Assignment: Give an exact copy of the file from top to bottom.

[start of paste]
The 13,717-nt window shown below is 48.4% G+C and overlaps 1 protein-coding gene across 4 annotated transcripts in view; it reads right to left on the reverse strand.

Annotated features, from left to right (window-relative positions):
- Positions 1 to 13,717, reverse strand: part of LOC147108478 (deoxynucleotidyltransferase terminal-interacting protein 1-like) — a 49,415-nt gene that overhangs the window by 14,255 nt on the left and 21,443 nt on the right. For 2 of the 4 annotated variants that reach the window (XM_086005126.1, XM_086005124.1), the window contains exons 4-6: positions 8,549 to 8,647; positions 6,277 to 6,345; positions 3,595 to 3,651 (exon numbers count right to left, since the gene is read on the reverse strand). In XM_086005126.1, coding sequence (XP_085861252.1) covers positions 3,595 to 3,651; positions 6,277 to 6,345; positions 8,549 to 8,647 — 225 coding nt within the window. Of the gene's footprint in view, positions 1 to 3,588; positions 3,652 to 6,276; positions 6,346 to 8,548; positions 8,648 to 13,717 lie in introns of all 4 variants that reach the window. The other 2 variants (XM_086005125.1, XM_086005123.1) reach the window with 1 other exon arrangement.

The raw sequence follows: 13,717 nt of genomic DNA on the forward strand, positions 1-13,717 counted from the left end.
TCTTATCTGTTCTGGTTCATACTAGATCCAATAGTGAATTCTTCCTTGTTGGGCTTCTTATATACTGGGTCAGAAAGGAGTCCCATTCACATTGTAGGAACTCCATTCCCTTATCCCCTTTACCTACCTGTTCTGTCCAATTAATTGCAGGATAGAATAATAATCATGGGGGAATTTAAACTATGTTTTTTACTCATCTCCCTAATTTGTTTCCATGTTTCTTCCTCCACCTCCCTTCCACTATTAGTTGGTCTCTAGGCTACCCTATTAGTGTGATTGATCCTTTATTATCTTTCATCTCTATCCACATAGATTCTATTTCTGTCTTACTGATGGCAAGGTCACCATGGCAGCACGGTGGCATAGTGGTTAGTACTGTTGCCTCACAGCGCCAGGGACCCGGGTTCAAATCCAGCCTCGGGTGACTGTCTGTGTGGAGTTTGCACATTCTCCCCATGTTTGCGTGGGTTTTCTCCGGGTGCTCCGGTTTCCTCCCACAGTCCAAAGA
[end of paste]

The 13,717-nt window shown below is 48.4% G+C and overlaps 1 protein-coding gene across 4 annotated transcripts in view; it reads right to left on the reverse strand.

Annotated features, from left to right (window-relative positions):
- Positions 1 to 13,717, reverse strand: part of LOC147108478 (deoxynucleotidyltransferase terminal-interacting protein 1-like) — a 49,415-nt gene that overhangs the window by 14,255 nt on the left and 21,443 nt on the right. For 2 of the 4 annotated variants that reach the window (XM_086005126.1, XM_086005124.1), the window contains exons 4-6: positions 8,549 to 8,647; positions 6,277 to 6,345; positions 3,595 to 3,651 (exon numbers count right to left, since the gene is read on the reverse strand). In XM_086005126.1, coding sequence (XP_085861252.1) covers positions 3,595 to 3,651; positions 6,277 to 6,345; positions 8,549 to 8,647 — 225 coding nt within the window. Of the gene's footprint in view, positions 1 to 3,588; positions 3,652 to 6,276; positions 6,346 to 8,548; positions 8,648 to 13,717 lie in introns of all 4 variants that reach the window. The other 2 variants (XM_086005125.1, XM_086005123.1) reach the window with 1 other exon arrangement.

The raw sequence follows: 13,717 nt of genomic DNA on the forward strand, positions 1-13,717 counted from the left end.
TCTTATCTGTTCTGGTTCATACTAGATCCAATAGTGAATTCTTCCTTGTTGGGCTTCTTATATACTGGGTCAGAAAGGAGTCCCATTCACATTGTAGGAACTCCATTCCCTTATCCCCTTTACCTACCTGTTCTGTCCAATTAATTGCAGGATAGAATAATAATCATGGGGGAATTTAAACTATGTTTTTTACTCATCTCCCTAATTTGTTTCCATGTTTCTTCCTCCACCTCCCTTCCACTATTAGTTGGTCTCTAGGCTACCCTATTAGTGTGATTGATCCTTTATTATCTTTCATCTCTATCCACATAGATTCTATTTCTGTCTTACTGATGGCAAGGTCACCATGGCAGCACGGTGGCATAGTGGTTAGTACTGTTGCCTCACAGCGCCAGGGACCCGGGTTCAAATCCAGCCTCGGGTGACTGTCTGTGTGGAGTTTGCACATTCTCCCCATGTTTGCGTGGGTTTTCTCCGGGTGCTCCGGTTTCCTCCCACAGTCCAAAGA